"...we should pass over all biographies of 'the good and the great,' while we search carefully the slight records of wretches who died in prison, in Bedlam, or upon the gallows."
~Edgar Allan Poe

Friday, June 14, 2024

Weekend Link Dump


"The Witches' Cove," Follower of Jan Mandijn

It's time for the weekly Link Dump!

Just don't become a basket case over it.

What the hell is a "time-slip?"

The codebreaker and the boiled eggshells.

The last days of Alexander the Great.

The mystery of the thousand-year-old giant snake that pops up everywhere.

Pro tip: Don't wear clothes that scare the horses.

Henry VIII and Catherine Parr.

Vintage scandalous gossip.

Some ancient shipwrecks.

15th century Parliamentary elections.

Was Charles Darwin lactose intolerant?

Why we tell bees about a death.

Do plants have minds?

The Pokomoke Tragedy.

The letters of a young man in 18th century London.

Why a grey squirrel is really puzzling people.

On comforted widowers.

The murder spree committed by four sisters.

The first cocktail.

Elephants call each other by name.

The first RV.

The Coroner's Records for 18th century Bombay.

The earliest known record of Jesus' childhood.

The mysterious Singapore Stone.

The good side to feeling bad.

The days of dangerous dirigibles.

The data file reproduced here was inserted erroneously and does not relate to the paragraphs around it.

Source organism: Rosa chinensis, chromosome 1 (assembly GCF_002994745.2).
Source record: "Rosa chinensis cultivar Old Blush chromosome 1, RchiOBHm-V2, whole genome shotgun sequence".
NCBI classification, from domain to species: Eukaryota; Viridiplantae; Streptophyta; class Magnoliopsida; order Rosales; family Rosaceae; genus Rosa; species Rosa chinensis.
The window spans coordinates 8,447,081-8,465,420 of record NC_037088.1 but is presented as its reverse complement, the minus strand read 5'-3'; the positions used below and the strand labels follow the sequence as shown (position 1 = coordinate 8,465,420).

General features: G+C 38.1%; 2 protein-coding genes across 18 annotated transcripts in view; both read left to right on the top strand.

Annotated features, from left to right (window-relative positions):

Promoting Early Modern travel.

A tour of Fulham Palace.

The 34 cats of Jack's Restaurant.

Georgian-era rings.

The people who survived the destruction of Pompeii.

The latest research into that classic hotspot for The Weird, Rennes-le-Château.

A haunted dairy pit.

The first female helicopter rescue pilot.

An ancient pet cemetery.

An Irish UFO.

The search for telepathy.

A look at the "Silk Road."

In which we learn that Zimbabwe police are being attacked by goblins.

The waters at Bath really do have healing properties.

A royal wet nurse who went on to murder her children.

A lost Caribbean Utopia.

The life of Marguerite de Valois.

That's all for this week!  See you on Monday, when we'll meet some Mexican ghosts.  In the meantime, bring on the bagpipes!


  1. The murderous Mexican sisters show that women don't lag behind men when it comes to cruel homicidal tendencies. There must've been something seriously wrong with their dna. It makes sense that if honey is connected greatly with death, then bees should be kept apprised of passings. And the story of Fulham Palace is interesting and the pictures beautiful, but the author needed to check the spell-check: "an implacable classically-proportioned facade". Impeccable, perhaps? Unless there really was no calming that facade.

  2. 'The earliest known record of Jesus' childhood' is no record at all. It's surprising that the Daily Mail editors were ignorant enough to describe it that way. The fragment they refer to comes from the 'Infancy Gospel of Thomas', which early Christian writers recognized as clearly fictional. If the 'Infancy Gospel of Thomas' is a record of Christ, then Shakespeare's 'Julius Caesar' is a history of ancient Rome.


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